BioBlitz

Mollusks

 

Cayuga Nature Center   Smith Woods   Total species found
  1 6       0     1 6

 

Most species observed were introduced, with some considered invasive. Only four of 17, or less than one-quarter, of the species observed during BioBlitz were native to North America. Snails and slugs don’t travel far by their own volition but can be spread far and wide by other factors. Populations of a slug or snail species can easily be isolated by geophysical factors such as hills and bodies of water, which contributes to the evolution of novel species. The dispersal of some of the widely distributed land mollusks in the area studied was probably due to flooding, as rafts of coarse woody debris can harbor snails, and smaller species can hitch rides on the feet of birds or hooves of deer. Sometimes the diversity in an area like Cayuga Nature Center and Smith Woods is due to the introduction of European species.

More than likely, introduced and invasive snails and slugs were stowaways on the ships of the earliest Europeans to arrive in North America for any time plants and produce are transported, there is a risk of bringing snails and slugs with them. Today, human-disturbed areas are often abundant with introduced/invasive species, which survive in a wider range of habitats than our native species, sometimes resulting in their displacement.

Humble snails and slugs are often overlooked, yet they are vital species residing close to the bottom of the food web, snails and slugs act as the clean-up crews of the ecosystem, mostly consuming decaying vegetation and fungi, from which they glean essential nutrients, then in turn they become prey for a wide variety of other animals, including beetles, frogs, salamanders, snakes, turtles, birds, rodents, shrews, and other mammals. Without calcium and other vital minerals from snails and slugs, the ecosystem would not last long. Every little species matters.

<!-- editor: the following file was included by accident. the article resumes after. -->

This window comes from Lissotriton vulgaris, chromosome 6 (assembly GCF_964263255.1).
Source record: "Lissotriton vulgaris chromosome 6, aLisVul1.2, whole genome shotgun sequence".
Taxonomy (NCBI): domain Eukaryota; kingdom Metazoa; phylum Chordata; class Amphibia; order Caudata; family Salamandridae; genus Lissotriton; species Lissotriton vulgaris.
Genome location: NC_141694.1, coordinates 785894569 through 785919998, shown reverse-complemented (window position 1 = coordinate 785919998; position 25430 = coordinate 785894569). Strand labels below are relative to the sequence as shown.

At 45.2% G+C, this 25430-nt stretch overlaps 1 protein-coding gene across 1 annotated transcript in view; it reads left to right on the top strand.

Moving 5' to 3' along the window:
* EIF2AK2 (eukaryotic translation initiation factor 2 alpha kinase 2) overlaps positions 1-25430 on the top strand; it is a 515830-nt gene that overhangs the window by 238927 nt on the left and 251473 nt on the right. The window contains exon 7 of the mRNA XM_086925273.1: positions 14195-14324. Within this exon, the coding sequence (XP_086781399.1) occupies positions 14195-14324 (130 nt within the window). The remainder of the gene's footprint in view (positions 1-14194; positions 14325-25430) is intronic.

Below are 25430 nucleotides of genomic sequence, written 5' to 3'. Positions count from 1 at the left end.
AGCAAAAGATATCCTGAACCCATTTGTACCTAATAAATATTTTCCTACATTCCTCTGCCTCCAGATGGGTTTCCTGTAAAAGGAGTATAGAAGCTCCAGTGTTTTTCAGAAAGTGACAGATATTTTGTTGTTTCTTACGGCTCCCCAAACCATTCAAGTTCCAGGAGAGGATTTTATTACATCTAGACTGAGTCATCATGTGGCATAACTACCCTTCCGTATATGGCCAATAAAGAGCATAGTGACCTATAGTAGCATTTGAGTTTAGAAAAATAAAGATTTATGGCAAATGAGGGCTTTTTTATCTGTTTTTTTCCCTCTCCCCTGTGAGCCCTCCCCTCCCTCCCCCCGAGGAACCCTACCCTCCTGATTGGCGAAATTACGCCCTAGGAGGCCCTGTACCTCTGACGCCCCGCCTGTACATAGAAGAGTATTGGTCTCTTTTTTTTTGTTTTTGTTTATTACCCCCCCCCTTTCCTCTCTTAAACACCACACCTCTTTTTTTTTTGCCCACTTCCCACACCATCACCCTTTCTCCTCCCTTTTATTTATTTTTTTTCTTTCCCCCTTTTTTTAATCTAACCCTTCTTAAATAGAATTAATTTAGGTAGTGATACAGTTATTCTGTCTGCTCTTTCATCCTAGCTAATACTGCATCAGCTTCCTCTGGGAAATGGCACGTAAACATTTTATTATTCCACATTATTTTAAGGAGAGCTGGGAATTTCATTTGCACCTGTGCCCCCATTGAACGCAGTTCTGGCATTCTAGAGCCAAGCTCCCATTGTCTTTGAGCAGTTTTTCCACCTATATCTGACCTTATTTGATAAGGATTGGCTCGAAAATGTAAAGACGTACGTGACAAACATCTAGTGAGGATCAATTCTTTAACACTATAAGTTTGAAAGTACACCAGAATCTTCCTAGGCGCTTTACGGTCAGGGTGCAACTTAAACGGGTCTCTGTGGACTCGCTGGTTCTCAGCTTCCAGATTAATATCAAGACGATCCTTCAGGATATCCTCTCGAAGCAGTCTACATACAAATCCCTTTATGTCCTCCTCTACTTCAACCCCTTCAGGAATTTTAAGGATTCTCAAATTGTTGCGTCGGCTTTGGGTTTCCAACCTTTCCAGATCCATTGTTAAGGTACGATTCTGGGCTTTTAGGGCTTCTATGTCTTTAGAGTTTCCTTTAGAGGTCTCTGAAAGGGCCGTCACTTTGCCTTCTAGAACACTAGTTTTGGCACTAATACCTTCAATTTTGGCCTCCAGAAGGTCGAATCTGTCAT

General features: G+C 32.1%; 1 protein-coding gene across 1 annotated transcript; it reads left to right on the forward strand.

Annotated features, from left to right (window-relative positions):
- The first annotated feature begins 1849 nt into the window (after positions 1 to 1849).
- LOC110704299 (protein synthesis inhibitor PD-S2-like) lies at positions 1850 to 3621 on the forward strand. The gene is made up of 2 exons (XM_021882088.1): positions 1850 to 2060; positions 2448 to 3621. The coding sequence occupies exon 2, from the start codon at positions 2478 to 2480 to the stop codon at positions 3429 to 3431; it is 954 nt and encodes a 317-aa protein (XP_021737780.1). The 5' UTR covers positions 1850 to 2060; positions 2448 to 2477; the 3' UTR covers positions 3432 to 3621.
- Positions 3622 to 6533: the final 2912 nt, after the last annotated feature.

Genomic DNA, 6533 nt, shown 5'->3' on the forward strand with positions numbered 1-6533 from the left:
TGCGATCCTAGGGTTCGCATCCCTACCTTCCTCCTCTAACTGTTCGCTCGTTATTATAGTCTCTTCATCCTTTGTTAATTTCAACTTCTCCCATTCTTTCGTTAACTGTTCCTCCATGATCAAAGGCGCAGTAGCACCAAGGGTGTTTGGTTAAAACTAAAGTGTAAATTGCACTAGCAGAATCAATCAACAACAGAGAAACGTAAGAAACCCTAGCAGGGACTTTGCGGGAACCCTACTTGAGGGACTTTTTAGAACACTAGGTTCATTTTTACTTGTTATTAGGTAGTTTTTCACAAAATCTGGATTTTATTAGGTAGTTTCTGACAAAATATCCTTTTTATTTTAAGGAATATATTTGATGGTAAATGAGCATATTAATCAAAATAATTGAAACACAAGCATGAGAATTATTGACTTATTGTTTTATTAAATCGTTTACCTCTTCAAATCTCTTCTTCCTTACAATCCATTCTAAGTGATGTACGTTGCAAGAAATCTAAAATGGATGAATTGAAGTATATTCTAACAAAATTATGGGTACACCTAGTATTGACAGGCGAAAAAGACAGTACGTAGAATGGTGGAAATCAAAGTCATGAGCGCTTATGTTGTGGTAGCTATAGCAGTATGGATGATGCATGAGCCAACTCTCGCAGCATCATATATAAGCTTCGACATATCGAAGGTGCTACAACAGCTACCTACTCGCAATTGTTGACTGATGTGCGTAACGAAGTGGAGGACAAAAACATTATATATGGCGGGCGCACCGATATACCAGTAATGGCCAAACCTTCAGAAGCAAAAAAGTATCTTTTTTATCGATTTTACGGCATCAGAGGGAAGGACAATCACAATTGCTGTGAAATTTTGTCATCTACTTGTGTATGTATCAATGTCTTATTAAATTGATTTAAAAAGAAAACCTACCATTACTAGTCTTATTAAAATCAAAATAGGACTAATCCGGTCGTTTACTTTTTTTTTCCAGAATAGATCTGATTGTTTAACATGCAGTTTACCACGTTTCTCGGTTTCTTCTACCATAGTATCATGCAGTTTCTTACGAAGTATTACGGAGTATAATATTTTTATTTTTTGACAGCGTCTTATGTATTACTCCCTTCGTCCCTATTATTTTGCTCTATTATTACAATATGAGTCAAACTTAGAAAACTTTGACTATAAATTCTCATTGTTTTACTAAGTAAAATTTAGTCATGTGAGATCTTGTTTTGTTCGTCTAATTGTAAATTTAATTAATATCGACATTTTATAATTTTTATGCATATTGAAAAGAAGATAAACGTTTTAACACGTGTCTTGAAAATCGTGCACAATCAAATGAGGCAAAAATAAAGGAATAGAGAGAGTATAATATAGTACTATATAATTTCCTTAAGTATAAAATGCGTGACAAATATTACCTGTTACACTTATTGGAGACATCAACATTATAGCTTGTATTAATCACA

The flamed tigersnail is one of the few native species found in the BioBlitz. The flamed tigersnail, Anguispira alternata relatively large (shell width up to 23 mm), flashy land snail has a wide distribution in the eastern half of North America, from southern areas of Canada down to the northern parts of the Gulf states, and west to Iowa and Missouri. This species can be found in mixed hardwood forests in the leaf litter and under logs and rocks. Morphometric and genetic work since 2008 reveal much variation in this species, suggesting cryptic species that are not easy to identify from shell characters alone (Clutts, 2008).

Participants

Team Mollusks consisted of team leader Marla Coppolino and six volunteers: Lucy Gagliardo, Susan Wilson, Carol Vanderkarr, Rose Osborn, David Bullis, Jesse Czekanski-Moir. The team effort really helped! With a search for mostly tiny, brownish snails, it took several pairs of eyes to find them in the leaf litter. Some snails could only be found under the dissecting scope after sorting through many bags of leaf litter.